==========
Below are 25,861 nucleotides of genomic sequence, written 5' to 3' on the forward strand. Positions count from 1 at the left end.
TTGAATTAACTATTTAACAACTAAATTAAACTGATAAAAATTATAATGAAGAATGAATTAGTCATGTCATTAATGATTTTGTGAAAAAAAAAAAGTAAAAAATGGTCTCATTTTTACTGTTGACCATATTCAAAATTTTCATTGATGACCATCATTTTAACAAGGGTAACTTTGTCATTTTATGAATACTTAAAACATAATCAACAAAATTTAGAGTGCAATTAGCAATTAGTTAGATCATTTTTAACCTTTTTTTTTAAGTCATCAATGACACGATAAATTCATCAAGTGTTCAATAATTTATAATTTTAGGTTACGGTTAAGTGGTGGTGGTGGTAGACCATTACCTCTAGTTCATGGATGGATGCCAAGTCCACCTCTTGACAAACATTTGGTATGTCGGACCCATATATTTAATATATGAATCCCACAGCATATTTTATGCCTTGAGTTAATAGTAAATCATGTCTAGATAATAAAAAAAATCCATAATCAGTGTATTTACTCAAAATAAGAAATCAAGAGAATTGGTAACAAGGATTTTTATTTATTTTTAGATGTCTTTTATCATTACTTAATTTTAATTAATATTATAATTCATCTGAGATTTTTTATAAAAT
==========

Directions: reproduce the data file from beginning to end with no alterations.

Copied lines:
Below are 25,861 nucleotides of genomic sequence, written 5' to 3' on the forward strand. Positions count from 1 at the left end.
TTGAATTAACTATTTAACAACTAAATTAAACTGATAAAAATTATAATGAAGAATGAATTAGTCATGTCATTAATGATTTTGTGAAAAAAAAAAAGTAAAAAATGGTCTCATTTTTACTGTTGACCATATTCAAAATTTTCATTGATGACCATCATTTTAACAAGGGTAACTTTGTCATTTTATGAATACTTAAAACATAATCAACAAAATTTAGAGTGCAATTAGCAATTAGTTAGATCATTTTTAACCTTTTTTTTTAAGTCATCAATGACACGATAAATTCATCAAGTGTTCAATAATTTATAATTTTAGGTTACGGTTAAGTGGTGGTGGTGGTAGACCATTACCTCTAGTTCATGGATGGATGCCAAGTCCACCTCTTGACAAACATTTGGTATGTCGGACCCATATATTTAATATATGAATCCCACAGCATATTTTATGCCTTGAGTTAATAGTAAATCATGTCTAGATAATAAAAAAAATCCATAATCAGTGTATTTACTCAAAATAAGAAATCAAGAGAATTGGTAACAAGGATTTTTATTTATTTTTAGATGTCTTTTATCATTACTTAATTTTAATTAATATTATAATTCATCTGAGATTTTTTATAAAAT